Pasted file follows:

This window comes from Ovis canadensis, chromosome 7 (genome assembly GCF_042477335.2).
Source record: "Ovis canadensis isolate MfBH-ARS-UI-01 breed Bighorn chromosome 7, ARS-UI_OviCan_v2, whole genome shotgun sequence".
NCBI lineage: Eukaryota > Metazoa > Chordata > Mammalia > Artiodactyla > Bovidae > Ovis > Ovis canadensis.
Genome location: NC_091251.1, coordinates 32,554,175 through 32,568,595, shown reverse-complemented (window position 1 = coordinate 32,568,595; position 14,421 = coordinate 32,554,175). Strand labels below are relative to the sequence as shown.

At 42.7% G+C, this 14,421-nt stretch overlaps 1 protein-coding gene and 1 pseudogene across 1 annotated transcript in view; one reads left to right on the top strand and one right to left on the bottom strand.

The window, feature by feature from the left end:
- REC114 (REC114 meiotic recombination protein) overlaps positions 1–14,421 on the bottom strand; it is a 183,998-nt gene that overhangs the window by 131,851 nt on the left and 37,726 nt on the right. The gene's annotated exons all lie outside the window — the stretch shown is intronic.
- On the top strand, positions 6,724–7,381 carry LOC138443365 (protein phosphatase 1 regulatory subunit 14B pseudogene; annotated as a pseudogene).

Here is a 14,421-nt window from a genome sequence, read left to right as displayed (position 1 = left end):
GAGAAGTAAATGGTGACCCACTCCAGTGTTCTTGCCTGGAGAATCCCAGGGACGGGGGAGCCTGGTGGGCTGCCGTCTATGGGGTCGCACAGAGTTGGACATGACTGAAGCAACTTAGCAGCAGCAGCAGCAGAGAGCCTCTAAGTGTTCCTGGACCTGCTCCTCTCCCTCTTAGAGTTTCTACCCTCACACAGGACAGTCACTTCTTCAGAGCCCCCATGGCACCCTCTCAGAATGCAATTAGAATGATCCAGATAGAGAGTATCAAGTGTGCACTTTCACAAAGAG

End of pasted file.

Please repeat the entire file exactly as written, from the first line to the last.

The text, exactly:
This window comes from Ovis canadensis, chromosome 7 (genome assembly GCF_042477335.2).
Source record: "Ovis canadensis isolate MfBH-ARS-UI-01 breed Bighorn chromosome 7, ARS-UI_OviCan_v2, whole genome shotgun sequence".
NCBI lineage: Eukaryota > Metazoa > Chordata > Mammalia > Artiodactyla > Bovidae > Ovis > Ovis canadensis.
Genome location: NC_091251.1, coordinates 32,554,175 through 32,568,595, shown reverse-complemented (window position 1 = coordinate 32,568,595; position 14,421 = coordinate 32,554,175). Strand labels below are relative to the sequence as shown.

At 42.7% G+C, this 14,421-nt stretch overlaps 1 protein-coding gene and 1 pseudogene across 1 annotated transcript in view; one reads left to right on the top strand and one right to left on the bottom strand.

The window, feature by feature from the left end:
- REC114 (REC114 meiotic recombination protein) overlaps positions 1–14,421 on the bottom strand; it is a 183,998-nt gene that overhangs the window by 131,851 nt on the left and 37,726 nt on the right. The gene's annotated exons all lie outside the window — the stretch shown is intronic.
- On the top strand, positions 6,724–7,381 carry LOC138443365 (protein phosphatase 1 regulatory subunit 14B pseudogene; annotated as a pseudogene).

Here is a 14,421-nt window from a genome sequence, read left to right as displayed (position 1 = left end):
GAGAAGTAAATGGTGACCCACTCCAGTGTTCTTGCCTGGAGAATCCCAGGGACGGGGGAGCCTGGTGGGCTGCCGTCTATGGGGTCGCACAGAGTTGGACATGACTGAAGCAACTTAGCAGCAGCAGCAGCAGAGAGCCTCTAAGTGTTCCTGGACCTGCTCCTCTCCCTCTTAGAGTTTCTACCCTCACACAGGACAGTCACTTCTTCAGAGCCCCCATGGCACCCTCTCAGAATGCAATTAGAATGATCCAGATAGAGAGTATCAAGTGTGCACTTTCACAAAGAG